The significance of Asia Cup has never been as high as the one that begins on Wednesday. The only reason for this is the scheduling of the battle for Asian supremacy– before the 2016 edition of World T20, said Vinay Siwach on the Indian Express.
And to make it more significant than the past 12 editions is the change in format– from ODI to T20. It now serves as the World Cup of Asia before the teams head into big one, being played in similar conditions. While two teams will be decided by the qualifying tournament currently being played between Afghanistan, UAE, Oman and Hong Kong, the Asian giants– India, Pakistan and Sri Lanka and Bangladesh– begin their tournament from February 24.
Since the format has undergone a change, picking a favorite wouldn’t be a wise decision. If form is on India’s side, Pakistan can never be out of the game, Sri Lanka are former World T20 champs and Bangladesh, at home, could be a stiff opposition.
For India, this would be an ideal platform for a reality check before the World T20 at home. After thrashing Australia in Australia, India had a hiccup against Sri Lanka in the first T20I in Pune but normalcy was restored in the next two T20Is.
MS Dhoni has maintained that his team wears a balanced look and the bowling attack has improved significantly with the inclusion of Jasprit Bumrah and Hardik Pandya. While Ravindra Jadeja and Ravichandran Ashwin will make full use of the conditions in Bangladesh, India may look to try out Harbhajan Singh and Pawan Negi before the World Cup.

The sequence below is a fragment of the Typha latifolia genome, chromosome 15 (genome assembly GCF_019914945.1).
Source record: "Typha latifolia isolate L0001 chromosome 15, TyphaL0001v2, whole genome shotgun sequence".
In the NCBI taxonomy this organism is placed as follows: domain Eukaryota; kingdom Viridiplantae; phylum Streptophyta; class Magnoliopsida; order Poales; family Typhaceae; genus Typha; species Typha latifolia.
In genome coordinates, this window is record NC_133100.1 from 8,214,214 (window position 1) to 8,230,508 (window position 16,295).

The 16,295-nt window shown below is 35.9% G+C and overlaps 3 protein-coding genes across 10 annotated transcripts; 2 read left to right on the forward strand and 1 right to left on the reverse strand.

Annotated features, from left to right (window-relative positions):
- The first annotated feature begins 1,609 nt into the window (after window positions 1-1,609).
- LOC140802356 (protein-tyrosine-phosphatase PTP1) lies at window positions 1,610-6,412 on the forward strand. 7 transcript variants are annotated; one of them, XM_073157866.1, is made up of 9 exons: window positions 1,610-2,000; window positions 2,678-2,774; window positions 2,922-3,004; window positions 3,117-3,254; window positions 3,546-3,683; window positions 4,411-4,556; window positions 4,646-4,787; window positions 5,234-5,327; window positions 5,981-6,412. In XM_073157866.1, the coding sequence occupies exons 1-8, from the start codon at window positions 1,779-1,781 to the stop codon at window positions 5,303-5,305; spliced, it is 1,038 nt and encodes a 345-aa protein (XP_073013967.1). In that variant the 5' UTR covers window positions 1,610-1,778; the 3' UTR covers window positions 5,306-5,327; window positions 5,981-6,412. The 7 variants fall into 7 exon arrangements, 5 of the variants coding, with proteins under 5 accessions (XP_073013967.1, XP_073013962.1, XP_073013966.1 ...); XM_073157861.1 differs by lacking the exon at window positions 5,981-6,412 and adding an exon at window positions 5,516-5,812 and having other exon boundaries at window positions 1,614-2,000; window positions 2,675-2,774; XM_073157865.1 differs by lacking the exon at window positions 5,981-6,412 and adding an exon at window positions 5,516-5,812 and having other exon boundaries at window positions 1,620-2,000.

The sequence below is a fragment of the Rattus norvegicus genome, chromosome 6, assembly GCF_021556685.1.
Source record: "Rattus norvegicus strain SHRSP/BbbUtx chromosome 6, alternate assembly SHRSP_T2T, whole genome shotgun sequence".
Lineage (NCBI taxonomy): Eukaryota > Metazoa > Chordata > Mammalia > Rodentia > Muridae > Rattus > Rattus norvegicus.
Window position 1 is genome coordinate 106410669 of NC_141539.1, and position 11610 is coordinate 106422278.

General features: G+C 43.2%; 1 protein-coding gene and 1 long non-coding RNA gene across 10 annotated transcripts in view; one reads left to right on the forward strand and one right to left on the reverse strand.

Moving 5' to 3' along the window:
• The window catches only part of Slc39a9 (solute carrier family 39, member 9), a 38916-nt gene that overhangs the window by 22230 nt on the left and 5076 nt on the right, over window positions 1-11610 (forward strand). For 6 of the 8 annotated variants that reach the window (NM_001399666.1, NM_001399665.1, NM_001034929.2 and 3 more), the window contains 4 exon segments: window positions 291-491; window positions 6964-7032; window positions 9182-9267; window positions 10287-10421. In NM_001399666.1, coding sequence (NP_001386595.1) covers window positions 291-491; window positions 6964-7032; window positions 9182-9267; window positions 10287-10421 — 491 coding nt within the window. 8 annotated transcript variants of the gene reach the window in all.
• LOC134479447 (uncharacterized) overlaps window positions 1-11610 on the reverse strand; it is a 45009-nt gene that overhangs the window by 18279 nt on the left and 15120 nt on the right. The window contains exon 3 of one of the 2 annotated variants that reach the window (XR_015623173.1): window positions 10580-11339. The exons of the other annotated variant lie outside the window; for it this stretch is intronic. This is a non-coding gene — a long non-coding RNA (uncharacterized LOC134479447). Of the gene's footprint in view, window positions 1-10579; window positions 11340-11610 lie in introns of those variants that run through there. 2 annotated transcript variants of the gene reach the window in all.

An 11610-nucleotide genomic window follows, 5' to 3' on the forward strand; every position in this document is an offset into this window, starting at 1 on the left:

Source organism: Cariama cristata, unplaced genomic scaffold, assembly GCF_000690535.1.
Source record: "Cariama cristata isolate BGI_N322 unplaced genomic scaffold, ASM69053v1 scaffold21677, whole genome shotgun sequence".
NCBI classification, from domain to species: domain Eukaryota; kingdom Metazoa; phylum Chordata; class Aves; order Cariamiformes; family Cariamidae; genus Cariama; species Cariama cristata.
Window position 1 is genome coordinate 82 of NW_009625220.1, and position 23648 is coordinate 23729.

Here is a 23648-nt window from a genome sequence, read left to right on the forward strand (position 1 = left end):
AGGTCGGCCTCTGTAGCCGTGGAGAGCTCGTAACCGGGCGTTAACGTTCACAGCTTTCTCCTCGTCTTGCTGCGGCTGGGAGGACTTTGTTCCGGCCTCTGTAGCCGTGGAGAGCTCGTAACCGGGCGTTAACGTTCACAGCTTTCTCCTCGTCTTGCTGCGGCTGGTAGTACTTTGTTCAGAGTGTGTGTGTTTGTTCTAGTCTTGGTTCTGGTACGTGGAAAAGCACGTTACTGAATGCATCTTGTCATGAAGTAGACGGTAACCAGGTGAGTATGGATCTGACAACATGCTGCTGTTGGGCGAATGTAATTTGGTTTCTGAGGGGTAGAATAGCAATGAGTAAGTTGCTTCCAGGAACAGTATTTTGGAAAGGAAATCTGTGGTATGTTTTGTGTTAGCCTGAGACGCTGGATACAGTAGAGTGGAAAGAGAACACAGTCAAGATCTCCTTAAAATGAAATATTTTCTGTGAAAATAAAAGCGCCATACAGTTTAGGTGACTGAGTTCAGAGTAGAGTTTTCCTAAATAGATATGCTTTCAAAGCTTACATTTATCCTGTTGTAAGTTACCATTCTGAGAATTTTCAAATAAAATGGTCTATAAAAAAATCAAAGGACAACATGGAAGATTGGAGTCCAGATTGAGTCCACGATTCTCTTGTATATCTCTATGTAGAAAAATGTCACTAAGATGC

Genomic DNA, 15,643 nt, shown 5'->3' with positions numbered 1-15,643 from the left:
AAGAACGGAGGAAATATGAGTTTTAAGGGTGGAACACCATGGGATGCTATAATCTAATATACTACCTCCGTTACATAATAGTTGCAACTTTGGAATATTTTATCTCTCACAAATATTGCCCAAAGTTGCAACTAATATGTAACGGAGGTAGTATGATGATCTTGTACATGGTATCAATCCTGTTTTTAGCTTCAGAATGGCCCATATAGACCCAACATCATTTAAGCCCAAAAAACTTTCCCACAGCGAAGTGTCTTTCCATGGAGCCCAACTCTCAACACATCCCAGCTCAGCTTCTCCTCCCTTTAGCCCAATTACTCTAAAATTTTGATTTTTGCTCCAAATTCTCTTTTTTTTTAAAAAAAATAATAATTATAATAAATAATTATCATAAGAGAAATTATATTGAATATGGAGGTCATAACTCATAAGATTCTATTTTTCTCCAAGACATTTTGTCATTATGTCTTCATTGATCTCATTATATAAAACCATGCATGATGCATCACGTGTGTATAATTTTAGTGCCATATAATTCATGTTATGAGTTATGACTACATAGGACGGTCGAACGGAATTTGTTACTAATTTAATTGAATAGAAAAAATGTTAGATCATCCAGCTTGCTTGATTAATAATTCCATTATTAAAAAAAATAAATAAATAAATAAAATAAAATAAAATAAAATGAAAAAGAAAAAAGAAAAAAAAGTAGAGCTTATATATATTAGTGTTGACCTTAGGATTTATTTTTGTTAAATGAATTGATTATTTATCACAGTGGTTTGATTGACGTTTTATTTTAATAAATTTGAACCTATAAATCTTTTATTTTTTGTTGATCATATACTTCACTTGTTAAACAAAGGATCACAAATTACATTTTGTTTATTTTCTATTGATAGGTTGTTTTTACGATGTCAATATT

India’s five Asia Cup titles fail to matter as in T20 format, it starts at 0-0, all the time. It holds true for all others teams as well. Sri Lanka, also five-time champions, have to restart after losing the services of Mahela Jayawardene and Kumar Sangakkara. While Lasith Malinga and Angelo Mathews have returned to the squad after missing out from the India series, the return of Rangana Herath is a big plus for the island nation who are missing the spin threat this time around.
The previous three editions of Asia Cup have been played in Bangladesh but the hosts, runners-up in the 2012 edition, would look to spring a surprise and given their resurgence in international cricket in the past one year, they are very much capable of doing so. The likes of Shakib-Al-Hasan, Mustafizur Rahman, Mushfiqur Rahim, Mashrafe Murtaza and Tamim Iqbal are seasoned campaigners, and wouldn’t want to disappoint the support they receive from the home crowd.
The best chance, however, remains with Pakistan. The Pakistan Super League has shown some serious talent in Pakistan cricketing circles and the experience will help them in the Asia Cup. Once again, Shahid Afridi will be the flag-bearer of hopes assisted by veteran Shoaib Malik. Wahab Riaz and Mohammad Irfan will lead the bowling for them. Given the T20I records of their players, it would be a surprise if Pakistan fail to make it to the final. But sometimes, the best laid plans go wrong and Pakistan have a habit of doing so more often than not.
While it does offer a lot to all the teams and fans, the Asia Cup can help the teams gain momentum before the World T20. On the other hand, teams can face the problem of peaking too early and turn out to be flops at the April extravaganza.